Over the last few weeks, we’ve heard radio programmes, think tanks, economy and finance experts and politicians give their views on whether or not the UK should remain a member of the European Union.

No one really knows what the long-term impact of a decision either way will mean for the United Kingdom, though leaving the EU is likely to lead to a period of disruption for the UK which we may or may not recover from.

Missing entirely from the debate though, is the voice of the child.

In the UK, children make up nearly one-quarter of the population (around 15 million), and as a group, will be the most affected by today’s vote. Despite its uneasy relationship with child welfare matters, the EU has made important contributions protecting the rights of children , including legislation to tackle child sexual abuse, child abuse online and child pornography. Those in favour of Brexit argue that such laws can be implemented at national level, but sceptics are not convinced that the UK government would make this a priority in the aftermath of a winning vote to leave the EU. In the past, the EU has been able to hold our government accountable for failings in child welfare, ensuring the UK fulfils its child rights obligations. Revoking our membership could strip away this added level of accountability.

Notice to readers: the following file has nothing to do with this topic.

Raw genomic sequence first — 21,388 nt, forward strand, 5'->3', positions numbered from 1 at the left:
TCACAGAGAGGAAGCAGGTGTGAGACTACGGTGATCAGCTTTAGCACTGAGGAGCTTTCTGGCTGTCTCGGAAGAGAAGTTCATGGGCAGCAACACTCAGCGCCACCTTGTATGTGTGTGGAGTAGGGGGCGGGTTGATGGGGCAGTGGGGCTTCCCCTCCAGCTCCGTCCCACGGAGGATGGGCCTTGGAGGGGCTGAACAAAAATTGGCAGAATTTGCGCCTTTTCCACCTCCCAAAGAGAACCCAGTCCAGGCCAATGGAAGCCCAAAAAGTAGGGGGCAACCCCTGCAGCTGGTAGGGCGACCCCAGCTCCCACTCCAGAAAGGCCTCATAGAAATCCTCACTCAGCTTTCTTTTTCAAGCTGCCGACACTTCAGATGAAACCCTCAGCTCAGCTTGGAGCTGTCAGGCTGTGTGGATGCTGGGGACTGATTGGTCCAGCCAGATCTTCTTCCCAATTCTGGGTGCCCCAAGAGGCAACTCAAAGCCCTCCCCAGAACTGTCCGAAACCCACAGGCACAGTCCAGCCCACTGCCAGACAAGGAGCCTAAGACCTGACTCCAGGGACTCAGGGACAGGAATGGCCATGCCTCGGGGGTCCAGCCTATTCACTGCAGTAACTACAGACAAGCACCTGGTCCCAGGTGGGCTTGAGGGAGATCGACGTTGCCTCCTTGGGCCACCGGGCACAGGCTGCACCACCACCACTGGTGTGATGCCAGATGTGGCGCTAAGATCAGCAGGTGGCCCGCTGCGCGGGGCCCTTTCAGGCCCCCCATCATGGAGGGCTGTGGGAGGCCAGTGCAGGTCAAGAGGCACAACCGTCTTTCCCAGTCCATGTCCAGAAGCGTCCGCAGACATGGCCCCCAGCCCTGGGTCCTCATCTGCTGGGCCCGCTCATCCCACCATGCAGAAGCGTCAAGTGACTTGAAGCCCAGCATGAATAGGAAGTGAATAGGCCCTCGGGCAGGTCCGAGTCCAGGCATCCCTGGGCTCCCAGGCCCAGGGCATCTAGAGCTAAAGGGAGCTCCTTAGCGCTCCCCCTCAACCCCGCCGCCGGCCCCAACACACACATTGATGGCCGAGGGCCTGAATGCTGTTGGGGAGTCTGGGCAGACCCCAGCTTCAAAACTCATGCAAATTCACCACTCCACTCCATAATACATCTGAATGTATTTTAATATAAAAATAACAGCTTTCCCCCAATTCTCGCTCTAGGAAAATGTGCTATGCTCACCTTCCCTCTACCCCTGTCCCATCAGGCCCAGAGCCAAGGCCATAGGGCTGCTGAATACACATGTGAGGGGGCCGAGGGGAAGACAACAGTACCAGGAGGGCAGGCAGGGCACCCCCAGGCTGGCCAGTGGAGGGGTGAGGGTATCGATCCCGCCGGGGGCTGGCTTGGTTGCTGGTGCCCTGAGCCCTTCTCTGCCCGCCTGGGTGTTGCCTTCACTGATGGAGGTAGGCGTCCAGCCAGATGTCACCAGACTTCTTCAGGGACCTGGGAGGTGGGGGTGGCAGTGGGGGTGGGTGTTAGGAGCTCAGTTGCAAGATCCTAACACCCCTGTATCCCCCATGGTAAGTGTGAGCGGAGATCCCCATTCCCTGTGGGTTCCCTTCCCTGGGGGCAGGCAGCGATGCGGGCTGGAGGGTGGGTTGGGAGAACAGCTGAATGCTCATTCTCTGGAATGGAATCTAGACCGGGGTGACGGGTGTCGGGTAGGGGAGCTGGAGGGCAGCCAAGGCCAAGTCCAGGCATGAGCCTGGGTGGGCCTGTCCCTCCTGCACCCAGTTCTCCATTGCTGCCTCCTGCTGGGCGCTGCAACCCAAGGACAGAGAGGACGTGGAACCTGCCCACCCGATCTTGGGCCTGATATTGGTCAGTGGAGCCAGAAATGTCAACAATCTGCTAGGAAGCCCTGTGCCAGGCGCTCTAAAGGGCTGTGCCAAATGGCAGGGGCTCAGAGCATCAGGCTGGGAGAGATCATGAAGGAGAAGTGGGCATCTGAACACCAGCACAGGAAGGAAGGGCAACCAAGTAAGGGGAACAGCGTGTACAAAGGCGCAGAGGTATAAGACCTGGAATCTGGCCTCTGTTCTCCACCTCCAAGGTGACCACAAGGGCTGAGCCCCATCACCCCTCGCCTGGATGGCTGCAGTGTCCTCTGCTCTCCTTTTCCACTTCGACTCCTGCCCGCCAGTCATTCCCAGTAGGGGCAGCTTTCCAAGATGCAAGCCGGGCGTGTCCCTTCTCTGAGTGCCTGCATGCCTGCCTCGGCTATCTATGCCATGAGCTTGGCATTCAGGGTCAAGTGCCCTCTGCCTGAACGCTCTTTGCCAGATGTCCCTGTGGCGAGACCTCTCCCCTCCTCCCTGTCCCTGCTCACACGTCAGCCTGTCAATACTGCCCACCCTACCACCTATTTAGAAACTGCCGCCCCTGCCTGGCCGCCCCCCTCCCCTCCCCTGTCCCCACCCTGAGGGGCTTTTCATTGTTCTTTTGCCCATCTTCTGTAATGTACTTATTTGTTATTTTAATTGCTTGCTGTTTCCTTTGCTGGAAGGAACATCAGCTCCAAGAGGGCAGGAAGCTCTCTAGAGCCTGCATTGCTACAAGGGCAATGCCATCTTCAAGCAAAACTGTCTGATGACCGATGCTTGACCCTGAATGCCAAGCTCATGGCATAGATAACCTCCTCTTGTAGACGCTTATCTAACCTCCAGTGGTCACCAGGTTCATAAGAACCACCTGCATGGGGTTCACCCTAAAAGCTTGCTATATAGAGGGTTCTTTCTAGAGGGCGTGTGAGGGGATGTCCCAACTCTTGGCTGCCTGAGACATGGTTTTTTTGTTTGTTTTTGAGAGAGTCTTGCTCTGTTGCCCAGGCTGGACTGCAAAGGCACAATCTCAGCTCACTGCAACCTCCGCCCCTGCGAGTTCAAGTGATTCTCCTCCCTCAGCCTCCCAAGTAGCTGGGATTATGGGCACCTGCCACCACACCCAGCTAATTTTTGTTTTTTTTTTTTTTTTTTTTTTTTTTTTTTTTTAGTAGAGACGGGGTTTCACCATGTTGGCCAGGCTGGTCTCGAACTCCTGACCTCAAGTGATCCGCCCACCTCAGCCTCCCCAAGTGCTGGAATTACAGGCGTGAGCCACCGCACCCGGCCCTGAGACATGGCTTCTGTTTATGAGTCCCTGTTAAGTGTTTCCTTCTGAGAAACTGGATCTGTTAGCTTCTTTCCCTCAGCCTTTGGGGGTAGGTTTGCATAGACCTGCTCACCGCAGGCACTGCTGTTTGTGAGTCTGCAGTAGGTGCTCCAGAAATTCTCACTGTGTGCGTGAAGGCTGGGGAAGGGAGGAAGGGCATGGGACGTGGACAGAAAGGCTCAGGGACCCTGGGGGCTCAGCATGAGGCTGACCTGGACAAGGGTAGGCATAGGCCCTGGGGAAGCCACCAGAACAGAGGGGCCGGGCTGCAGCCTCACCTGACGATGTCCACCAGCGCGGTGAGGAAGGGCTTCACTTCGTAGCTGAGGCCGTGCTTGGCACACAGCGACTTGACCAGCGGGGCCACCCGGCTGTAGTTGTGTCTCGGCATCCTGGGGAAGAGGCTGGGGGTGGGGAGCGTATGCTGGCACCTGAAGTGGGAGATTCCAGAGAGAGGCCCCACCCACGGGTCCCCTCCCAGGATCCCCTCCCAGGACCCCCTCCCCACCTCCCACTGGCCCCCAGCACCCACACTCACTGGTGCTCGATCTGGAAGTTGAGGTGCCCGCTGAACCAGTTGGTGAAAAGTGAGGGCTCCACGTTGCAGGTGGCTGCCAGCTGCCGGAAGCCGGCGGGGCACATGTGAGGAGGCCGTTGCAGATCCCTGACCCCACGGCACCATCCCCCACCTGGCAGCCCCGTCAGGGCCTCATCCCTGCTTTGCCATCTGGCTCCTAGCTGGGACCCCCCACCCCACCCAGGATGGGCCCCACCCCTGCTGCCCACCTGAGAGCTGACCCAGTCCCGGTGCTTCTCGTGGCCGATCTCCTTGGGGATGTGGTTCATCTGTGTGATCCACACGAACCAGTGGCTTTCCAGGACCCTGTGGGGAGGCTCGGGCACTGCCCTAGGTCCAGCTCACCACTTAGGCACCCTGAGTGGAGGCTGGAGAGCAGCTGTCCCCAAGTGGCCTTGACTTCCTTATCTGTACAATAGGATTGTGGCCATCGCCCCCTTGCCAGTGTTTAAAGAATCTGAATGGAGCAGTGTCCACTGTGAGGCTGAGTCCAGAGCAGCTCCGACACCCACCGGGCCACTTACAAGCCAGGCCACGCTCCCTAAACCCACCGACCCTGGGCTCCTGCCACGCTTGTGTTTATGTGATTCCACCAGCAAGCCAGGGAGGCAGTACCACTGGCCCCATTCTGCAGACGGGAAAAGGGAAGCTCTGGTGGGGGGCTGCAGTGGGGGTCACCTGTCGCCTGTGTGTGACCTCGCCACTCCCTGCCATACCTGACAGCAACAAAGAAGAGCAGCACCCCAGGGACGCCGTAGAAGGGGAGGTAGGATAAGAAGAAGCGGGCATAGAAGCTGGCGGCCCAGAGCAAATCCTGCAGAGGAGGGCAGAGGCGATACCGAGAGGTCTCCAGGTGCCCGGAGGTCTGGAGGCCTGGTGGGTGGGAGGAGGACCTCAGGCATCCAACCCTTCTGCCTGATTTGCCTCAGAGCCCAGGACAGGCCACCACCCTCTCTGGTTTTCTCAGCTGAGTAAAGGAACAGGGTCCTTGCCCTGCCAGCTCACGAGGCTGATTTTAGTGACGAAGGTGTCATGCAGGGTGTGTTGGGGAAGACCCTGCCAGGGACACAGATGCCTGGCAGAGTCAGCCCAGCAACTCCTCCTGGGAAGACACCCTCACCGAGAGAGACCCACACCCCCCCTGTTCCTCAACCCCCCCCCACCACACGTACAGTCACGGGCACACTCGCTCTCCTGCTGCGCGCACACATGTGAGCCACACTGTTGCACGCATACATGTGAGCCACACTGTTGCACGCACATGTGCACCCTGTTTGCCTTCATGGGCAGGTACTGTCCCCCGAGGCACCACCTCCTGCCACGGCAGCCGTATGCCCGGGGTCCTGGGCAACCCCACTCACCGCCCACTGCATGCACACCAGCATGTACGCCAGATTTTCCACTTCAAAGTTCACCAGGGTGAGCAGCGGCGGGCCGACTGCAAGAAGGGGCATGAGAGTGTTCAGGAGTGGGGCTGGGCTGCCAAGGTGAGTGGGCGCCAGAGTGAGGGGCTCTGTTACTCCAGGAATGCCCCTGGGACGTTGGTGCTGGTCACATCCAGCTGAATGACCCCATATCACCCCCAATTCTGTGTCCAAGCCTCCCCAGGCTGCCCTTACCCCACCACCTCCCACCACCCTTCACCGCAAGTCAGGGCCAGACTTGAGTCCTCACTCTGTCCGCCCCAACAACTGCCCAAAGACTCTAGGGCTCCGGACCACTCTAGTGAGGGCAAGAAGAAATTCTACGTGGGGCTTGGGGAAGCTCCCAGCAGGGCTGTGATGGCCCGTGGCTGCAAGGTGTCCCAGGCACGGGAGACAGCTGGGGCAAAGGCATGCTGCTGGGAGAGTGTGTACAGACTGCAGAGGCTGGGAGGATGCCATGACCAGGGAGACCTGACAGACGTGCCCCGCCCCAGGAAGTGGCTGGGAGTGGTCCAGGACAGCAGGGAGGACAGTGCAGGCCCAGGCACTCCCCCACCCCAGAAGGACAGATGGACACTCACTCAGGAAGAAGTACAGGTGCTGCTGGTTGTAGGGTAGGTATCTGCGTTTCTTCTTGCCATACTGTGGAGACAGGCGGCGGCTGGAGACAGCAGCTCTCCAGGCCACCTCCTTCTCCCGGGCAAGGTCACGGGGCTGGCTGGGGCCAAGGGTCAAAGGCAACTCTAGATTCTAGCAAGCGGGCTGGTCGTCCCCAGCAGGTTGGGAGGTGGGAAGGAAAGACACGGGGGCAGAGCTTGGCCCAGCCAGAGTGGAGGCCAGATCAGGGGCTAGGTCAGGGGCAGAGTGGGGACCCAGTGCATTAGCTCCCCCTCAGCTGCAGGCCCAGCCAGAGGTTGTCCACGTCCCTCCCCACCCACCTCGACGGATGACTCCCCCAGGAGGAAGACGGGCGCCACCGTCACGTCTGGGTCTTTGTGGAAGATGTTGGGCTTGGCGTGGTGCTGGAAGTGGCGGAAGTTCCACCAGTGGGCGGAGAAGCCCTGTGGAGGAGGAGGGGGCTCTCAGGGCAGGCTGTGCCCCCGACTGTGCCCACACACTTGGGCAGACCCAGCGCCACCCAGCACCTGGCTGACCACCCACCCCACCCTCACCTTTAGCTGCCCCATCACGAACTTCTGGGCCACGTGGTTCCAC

There are other areas of concern, too. Children’s hospitals are worried that leaving the EU would prevent them from accessing much-needed funds for research, development and innovation. The likely period of instability, which some economists believe could last for at least two years, may magnify the effects of current austerity measures which would affect parents and their children, significantly. Critical levels of poverty, which have been an alarming feature of austerity in the last few years, could also rise if the UK revokes its membership, with the removal of EU funding which has been integral to fighting child-centric economic and social disparities.

Children today are well versed in how to source information, and come to their own conclusions about the world around them. In a poll conducted by Children’s newspaper First News, 71 per cent of more than 6,500 seven to 14-year-olds backed Remain.

Today, the UK’s 16 and 17 year old’s have been denied the right to be heard in this Referendum, despite strong campaigning efforts to be included. Whilst it is almost impossible to predict what the future will look like for our children, ensuring their voice is heard in this debate is crucial, and as voters we have a responsibility to consider that voice, and amplify it. 

We’ve added some thought-provoking articles below:

Thor

 

 

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